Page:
Sometimes, in business, you may feel like you have lucked out and won big, but you can never give the fortune’s wheel too much credit for success especially when it comes to entrepreneurship.
How Much Luck is Involved in Starting a Business
When a person decides to start a business, they act on an opportunity they believe will meet a need for both consumers (a product or service) and themselves (the entrepreneur) – at least this should be one of the deciding factors.
Being fortunate enough to start the right business, at the right moment, is a critical factor in success. On the other hand, the proprietor would not create a company unless they believe there is a viable possibility to build something profitable.
The term “luck” refers to a random variable, and the outcome is only positive by chance. Successful entrepreneurs aren’t successful because they rolled the dice, they’re successful because they made multiple carefully considered decisions and were motivated enough to act at a certain point in time.
They recognized an opportunity and decided to take it because they have the necessary talents. Thus, one does not become wealthy because ‘Lady Luck’ smiles on you; instead, someone’s business thrives because they are opportunistic and know when to strike.
The majority of failing enterprises fail because the entrepreneur took advantage of an opportunity at the wrong time or in the wrong location. Conversely, entrepreneurs write their fate by making decisions that lead to success.
Most entrepreneurs succeed through a mix of hard effort, being in the right place, at the right time, having the courage to approach industry leaders, and taking advantage of existing prizes and grants.
The statement, “you’ll never know what you’re capable of unless you try”, should be printed in bold large font letters on the front of every businessman’s forearm as a constant reminder.
Let’s examine whether or not luck plays a key influence in launching a business.
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The Market’s Unpredictability
In the mind of an entrepreneur, luck revolves around the market and how well the market receives a product or service which can be somewhat erratic.
Though study and careful preparation are essential for ensuring that you have a product that will perform well, you can complete all your homework, confident that you have discovered a niche product enticing for consumers. Then the bottom falls out for one reason or another.
During these moments, the best course of action is assessing the damage, figuring out where you went wrong, and using that information to potentially prevent disaster in the future.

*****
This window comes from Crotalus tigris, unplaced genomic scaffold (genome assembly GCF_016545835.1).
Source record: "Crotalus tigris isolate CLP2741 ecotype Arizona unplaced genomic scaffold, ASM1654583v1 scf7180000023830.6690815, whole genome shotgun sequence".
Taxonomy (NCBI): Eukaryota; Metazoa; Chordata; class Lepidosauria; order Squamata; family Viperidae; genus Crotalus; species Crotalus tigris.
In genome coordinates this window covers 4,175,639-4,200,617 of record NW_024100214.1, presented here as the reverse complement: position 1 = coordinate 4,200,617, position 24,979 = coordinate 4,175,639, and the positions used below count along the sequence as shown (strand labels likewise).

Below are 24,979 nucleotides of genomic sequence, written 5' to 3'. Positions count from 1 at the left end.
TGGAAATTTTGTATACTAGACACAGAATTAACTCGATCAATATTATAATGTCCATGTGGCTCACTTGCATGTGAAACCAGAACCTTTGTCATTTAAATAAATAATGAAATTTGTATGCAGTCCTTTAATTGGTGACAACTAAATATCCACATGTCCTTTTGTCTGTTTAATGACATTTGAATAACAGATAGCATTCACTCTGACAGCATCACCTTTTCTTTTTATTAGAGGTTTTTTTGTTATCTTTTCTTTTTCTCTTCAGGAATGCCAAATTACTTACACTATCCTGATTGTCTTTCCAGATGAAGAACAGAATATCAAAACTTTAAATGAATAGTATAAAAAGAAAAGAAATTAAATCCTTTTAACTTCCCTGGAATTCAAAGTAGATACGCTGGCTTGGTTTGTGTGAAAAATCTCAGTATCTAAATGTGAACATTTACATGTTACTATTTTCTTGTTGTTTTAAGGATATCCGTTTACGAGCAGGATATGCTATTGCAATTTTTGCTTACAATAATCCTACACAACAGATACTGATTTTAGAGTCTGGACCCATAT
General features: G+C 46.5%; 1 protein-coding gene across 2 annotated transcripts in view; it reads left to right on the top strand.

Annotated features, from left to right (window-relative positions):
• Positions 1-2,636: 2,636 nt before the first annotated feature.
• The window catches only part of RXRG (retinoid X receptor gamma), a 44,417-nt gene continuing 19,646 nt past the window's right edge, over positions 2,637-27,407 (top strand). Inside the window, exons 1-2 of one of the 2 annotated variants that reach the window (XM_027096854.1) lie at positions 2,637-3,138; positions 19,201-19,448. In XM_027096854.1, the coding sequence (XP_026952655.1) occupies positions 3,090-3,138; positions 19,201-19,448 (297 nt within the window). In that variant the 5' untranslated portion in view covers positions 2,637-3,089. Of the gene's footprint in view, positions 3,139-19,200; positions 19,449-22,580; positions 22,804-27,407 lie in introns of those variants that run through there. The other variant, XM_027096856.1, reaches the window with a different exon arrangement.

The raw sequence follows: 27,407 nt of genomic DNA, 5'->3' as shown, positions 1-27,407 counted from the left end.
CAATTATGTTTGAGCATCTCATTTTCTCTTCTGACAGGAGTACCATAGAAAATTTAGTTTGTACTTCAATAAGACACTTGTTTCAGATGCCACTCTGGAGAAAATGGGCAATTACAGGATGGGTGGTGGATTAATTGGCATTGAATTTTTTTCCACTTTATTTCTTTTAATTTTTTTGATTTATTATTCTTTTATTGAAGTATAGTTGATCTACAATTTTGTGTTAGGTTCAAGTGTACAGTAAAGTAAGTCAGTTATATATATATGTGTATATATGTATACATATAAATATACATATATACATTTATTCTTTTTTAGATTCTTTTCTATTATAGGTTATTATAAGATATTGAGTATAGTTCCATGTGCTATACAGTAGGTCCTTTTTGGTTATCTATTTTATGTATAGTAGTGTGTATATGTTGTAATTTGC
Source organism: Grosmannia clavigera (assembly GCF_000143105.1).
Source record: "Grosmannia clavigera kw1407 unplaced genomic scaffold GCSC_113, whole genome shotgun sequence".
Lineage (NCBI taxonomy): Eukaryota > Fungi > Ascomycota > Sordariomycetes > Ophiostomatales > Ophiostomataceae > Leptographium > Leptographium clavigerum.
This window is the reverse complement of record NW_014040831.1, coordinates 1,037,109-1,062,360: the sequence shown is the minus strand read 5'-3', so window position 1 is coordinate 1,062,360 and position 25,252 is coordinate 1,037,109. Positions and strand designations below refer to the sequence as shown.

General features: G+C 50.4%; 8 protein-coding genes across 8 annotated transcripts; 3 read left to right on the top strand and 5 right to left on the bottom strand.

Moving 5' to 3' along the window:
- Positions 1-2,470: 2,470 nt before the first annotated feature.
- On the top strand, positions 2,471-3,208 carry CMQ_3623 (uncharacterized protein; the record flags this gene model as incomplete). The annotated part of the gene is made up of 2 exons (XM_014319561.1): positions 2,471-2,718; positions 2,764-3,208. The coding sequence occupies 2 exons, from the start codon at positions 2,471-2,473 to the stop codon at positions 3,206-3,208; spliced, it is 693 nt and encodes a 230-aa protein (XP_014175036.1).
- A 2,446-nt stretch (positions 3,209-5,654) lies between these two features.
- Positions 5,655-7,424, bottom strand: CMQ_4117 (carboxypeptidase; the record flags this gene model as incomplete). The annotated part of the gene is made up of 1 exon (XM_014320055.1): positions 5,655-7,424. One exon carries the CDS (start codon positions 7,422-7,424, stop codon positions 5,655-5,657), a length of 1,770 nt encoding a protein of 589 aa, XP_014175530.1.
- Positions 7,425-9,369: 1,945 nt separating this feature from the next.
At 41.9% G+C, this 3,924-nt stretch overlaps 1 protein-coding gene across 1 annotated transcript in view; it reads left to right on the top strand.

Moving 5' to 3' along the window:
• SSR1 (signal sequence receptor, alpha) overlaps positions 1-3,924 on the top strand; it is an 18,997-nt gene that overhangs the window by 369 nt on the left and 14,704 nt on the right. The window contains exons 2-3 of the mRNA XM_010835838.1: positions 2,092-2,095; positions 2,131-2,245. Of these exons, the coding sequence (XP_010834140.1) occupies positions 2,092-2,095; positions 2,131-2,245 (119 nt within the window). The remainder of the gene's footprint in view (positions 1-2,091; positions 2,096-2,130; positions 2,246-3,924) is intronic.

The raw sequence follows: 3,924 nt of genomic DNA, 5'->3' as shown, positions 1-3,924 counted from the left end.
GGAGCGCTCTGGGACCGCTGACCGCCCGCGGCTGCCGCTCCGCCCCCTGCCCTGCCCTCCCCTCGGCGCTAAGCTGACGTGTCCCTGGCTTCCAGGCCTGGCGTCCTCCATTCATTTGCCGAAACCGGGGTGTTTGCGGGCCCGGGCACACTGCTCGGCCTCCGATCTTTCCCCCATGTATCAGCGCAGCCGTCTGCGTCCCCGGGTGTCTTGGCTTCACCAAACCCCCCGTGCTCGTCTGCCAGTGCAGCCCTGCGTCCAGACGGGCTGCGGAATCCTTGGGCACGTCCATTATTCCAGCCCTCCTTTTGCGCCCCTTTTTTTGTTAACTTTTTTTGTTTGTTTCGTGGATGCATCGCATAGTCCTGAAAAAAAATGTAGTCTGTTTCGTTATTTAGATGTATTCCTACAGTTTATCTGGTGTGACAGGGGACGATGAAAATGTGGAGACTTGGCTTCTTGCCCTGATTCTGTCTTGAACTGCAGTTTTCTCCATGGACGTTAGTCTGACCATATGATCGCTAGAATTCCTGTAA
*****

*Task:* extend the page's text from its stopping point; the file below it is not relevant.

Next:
What Does Luck Look Like In Business?
It’s just bad luck when the government raises your property tax by 100%, and you have to close your business because you can’t afford to pay it. On the other hand, it’s good luck when an old college acquaintance who is now an angel investor calls you on the same day and offers you significant money to cover the new tax in exchange for a favor.
After a while, an entrepreneur learns that there are unavoidable twists of fate that can boost your company to the next level or bring it to its knees. This explains why some of the most seasoned business people claim that they would not be where they are today without some good fortune at critical times.
Can You Make Your Own Luck?
They say it’s better to manufacture your own luck than to gamble your future on the chance that fate would smile on you and drop an opportunity in your lap—but that wouldn’t be luck at all.
The intention behind this remark is supposedly good because what they are genuinely stating is that you should position yourself to increase your chances of success. Therefore, it’s critical to work hard every day to ensure your company’s long-term success.
Many businesses fail because their owners are unwilling to put in the time and effort necessary to develop a successful company.
What exactly does the job entail? Let’s take a closer look.
Using Networking to Position Yourself for Great Opportunities
Working relationships are some of your most valuable assets, according to seasoned entrepreneurs.
It’s easy to forget that business is all about people—sellers and buyers; inventors and investors; artists and managers—so it’s no surprise that the connections we make via networking are critical to the success of any small business.
Keeping Your Ear to the Ground
A company cannot expand unless it is willing to try new techniques and, in some instances, a total paradigm shift.
In addition, your market is continuously changing; the ability to pivot in response to such changes is critical, as a company’s continued success is impossible if it does not remain relevant.
As a business owner, you should be like a seismograph, firmly connected to the foundations of the larger market and hyper-sensitive to even the tiniest shifts in the industry.
Any business that can learn to understand what customers want on a minute-by-minute basis and respond to them effectively doesn’t need luck.
Although luck can play a significant role in the level of success a business will see, it all comes down to the foundation, idea, and hard work.
If you know how to keep your finger on the pulse, network to the point where your brand is known, and weed out the niche in the market, you’ll be all set for a successful business, with or without the help of Lady Luck.
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